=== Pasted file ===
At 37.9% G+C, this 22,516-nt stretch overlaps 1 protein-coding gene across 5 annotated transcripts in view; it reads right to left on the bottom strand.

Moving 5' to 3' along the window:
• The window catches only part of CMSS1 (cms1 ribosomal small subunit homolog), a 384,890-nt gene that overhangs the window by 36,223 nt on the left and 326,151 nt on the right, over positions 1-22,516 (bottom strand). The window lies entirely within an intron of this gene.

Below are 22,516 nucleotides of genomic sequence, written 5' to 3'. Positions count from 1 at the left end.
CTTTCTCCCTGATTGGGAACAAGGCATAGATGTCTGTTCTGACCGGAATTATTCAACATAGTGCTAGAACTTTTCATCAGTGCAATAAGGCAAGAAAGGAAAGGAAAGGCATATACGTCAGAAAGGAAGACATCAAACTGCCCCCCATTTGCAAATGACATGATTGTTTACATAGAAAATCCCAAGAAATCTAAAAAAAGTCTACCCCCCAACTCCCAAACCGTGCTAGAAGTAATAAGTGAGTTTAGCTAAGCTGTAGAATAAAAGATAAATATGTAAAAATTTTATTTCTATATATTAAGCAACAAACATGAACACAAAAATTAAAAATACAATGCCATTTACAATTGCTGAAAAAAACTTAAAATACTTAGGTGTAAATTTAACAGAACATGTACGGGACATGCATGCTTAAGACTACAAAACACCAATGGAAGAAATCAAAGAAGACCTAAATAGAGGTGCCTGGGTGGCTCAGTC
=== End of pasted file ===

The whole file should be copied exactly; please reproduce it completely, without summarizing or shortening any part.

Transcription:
At 37.9% G+C, this 22,516-nt stretch overlaps 1 protein-coding gene across 5 annotated transcripts in view; it reads right to left on the bottom strand.

Moving 5' to 3' along the window:
• The window catches only part of CMSS1 (cms1 ribosomal small subunit homolog), a 384,890-nt gene that overhangs the window by 36,223 nt on the left and 326,151 nt on the right, over positions 1-22,516 (bottom strand). The window lies entirely within an intron of this gene.

Below are 22,516 nucleotides of genomic sequence, written 5' to 3'. Positions count from 1 at the left end.
CTTTCTCCCTGATTGGGAACAAGGCATAGATGTCTGTTCTGACCGGAATTATTCAACATAGTGCTAGAACTTTTCATCAGTGCAATAAGGCAAGAAAGGAAAGGAAAGGCATATACGTCAGAAAGGAAGACATCAAACTGCCCCCCATTTGCAAATGACATGATTGTTTACATAGAAAATCCCAAGAAATCTAAAAAAAGTCTACCCCCCAACTCCCAAACCGTGCTAGAAGTAATAAGTGAGTTTAGCTAAGCTGTAGAATAAAAGATAAATATGTAAAAATTTTATTTCTATATATTAAGCAACAAACATGAACACAAAAATTAAAAATACAATGCCATTTACAATTGCTGAAAAAAACTTAAAATACTTAGGTGTAAATTTAACAGAACATGTACGGGACATGCATGCTTAAGACTACAAAACACCAATGGAAGAAATCAAAGAAGACCTAAATAGAGGTGCCTGGGTGGCTCAGTC